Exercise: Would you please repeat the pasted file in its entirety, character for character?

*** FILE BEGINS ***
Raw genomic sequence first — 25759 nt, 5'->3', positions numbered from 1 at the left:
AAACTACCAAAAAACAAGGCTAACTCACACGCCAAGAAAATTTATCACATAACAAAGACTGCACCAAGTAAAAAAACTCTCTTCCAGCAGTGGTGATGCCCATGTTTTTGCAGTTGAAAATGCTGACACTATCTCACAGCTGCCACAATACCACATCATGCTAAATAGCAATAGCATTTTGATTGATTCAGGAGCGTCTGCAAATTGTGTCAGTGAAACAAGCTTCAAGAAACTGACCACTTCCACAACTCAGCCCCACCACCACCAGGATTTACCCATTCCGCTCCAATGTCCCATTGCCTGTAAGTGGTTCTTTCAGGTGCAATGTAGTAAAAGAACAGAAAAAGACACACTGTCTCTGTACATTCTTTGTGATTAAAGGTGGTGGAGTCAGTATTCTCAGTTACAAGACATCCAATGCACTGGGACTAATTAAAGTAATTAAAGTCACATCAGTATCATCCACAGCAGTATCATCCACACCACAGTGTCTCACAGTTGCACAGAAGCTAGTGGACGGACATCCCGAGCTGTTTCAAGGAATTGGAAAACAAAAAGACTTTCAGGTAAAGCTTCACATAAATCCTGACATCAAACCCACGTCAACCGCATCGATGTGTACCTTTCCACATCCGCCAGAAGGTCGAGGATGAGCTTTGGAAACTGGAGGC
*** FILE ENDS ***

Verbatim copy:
Raw genomic sequence first — 25759 nt, 5'->3', positions numbered from 1 at the left:
AAACTACCAAAAAACAAGGCTAACTCACACGCCAAGAAAATTTATCACATAACAAAGACTGCACCAAGTAAAAAAACTCTCTTCCAGCAGTGGTGATGCCCATGTTTTTGCAGTTGAAAATGCTGACACTATCTCACAGCTGCCACAATACCACATCATGCTAAATAGCAATAGCATTTTGATTGATTCAGGAGCGTCTGCAAATTGTGTCAGTGAAACAAGCTTCAAGAAACTGACCACTTCCACAACTCAGCCCCACCACCACCAGGATTTACCCATTCCGCTCCAATGTCCCATTGCCTGTAAGTGGTTCTTTCAGGTGCAATGTAGTAAAAGAACAGAAAAAGACACACTGTCTCTGTACATTCTTTGTGATTAAAGGTGGTGGAGTCAGTATTCTCAGTTACAAGACATCCAATGCACTGGGACTAATTAAAGTAATTAAAGTCACATCAGTATCATCCACAGCAGTATCATCCACACCACAGTGTCTCACAGTTGCACAGAAGCTAGTGGACGGACATCCCGAGCTGTTTCAAGGAATTGGAAAACAAAAAGACTTTCAGGTAAAGCTTCACATAAATCCTGACATCAAACCCACGTCAACCGCATCGATGTGTACCTTTCCACATCCGCCAGAAGGTCGAGGATGAGCTTTGGAAACTGGAGGC